As an All-American honors college player and NFL defensive end standout, Devon Still might never have imagined that he’d be putting his career on hold after two years. Courageously, the New Jersey-native did so after his daughter, Leah Still, was diagnosed with Neuroblastoma stage 4 cancer in June 2014. The 30-year-old father moved his career (and even his own injuries) to the backburner to stick beside Leah’s journey through her hospitalization, surgeries and, eventually, recovery to live a completely cancer-free #LeahStrong life.
“As we started going [through] this battle with cancer, I started to gain a closer relationship with God because I realized He had already shaped me and gave me that playbook that I needed for Leah to beat this disease,” Still told the Jesus Calling Podcast. “So just to see the work that He was doing in our lives, the work that He was doing other people’s lives and how He was using us to make an impact on the world—I’ve never [seen] God move that way before in my life. And there’s nothing—like, absolutely nothing—I can go to in my life that can strip me of my faith that I have in God.”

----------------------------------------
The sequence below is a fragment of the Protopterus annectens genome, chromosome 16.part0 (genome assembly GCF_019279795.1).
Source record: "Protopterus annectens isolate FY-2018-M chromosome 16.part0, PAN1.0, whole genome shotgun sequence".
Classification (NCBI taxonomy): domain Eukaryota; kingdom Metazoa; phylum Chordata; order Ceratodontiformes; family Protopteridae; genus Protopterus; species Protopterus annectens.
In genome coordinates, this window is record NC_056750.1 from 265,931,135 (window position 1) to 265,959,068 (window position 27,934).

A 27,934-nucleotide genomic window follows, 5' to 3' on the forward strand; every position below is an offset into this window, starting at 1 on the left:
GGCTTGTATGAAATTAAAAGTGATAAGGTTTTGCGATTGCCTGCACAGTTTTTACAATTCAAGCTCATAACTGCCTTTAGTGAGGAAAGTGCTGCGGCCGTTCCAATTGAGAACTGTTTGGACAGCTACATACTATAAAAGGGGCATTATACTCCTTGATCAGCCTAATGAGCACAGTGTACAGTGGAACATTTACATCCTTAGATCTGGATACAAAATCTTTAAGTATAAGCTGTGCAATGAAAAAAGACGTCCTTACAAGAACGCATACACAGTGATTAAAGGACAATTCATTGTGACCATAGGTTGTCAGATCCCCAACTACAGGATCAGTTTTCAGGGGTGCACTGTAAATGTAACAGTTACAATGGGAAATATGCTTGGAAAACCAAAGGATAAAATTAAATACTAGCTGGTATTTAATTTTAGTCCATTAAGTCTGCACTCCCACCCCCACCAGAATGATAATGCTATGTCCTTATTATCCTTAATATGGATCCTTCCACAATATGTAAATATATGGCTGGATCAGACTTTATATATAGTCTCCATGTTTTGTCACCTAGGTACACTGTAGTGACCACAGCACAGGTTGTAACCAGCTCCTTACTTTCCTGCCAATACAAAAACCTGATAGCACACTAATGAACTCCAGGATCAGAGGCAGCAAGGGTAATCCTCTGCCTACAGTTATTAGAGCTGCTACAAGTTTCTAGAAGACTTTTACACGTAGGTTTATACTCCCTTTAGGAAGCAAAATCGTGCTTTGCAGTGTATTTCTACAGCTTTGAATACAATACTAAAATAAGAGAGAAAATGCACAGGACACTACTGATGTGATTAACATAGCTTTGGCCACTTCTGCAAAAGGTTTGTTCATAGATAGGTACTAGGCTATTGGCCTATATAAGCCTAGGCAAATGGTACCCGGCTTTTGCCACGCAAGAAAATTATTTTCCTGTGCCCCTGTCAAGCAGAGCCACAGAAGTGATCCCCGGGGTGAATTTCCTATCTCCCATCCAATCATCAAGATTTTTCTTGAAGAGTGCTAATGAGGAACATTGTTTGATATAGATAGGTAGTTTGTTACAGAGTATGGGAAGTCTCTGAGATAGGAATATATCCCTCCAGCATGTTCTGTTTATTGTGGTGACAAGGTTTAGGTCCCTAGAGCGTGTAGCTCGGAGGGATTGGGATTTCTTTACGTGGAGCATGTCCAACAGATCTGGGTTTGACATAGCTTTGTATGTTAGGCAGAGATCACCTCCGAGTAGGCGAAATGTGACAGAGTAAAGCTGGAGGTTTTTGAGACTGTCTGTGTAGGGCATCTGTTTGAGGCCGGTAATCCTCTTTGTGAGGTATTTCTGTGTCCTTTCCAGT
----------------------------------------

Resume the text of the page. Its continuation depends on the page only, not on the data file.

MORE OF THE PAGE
Robert Turbin, Seattle Seahawks
While an injury poses one of the most daunting threats to any athletic career, Seattle Seahawks’ Robert Turbin feared that it may result in the end of his. The Oakland-raised footballer sunk into uncertainty when he dislocated his shoulder during his time with the Indianapolis Colts. He was later released from the team in November 2018. Turbin was left without a team and anxious to know where his next opportunity would land. Despite the dubiety, Turbin kept his head in the game by steadying strong in NFL workouts and with trainers and physical therapists. Now, Turbin’s NFL home is back with the Seahawks for his second stint and he's increasingly confident in the Lord’s grace after resuming his pro-football career.
“What really helped me was my relationship with Christ. Just trusting in God that something would happen for me and understanding that there’s only a certain amount of things that are in my control,” Turbin said. “I can’t control everything. What I can control is my preparation, my work ethic, and being disciplined every day.”
(Photos: Sean Gardner/Getty Images, Mike Coppola/Getty Images for Pepsi, Joe Robbins/Getty Images)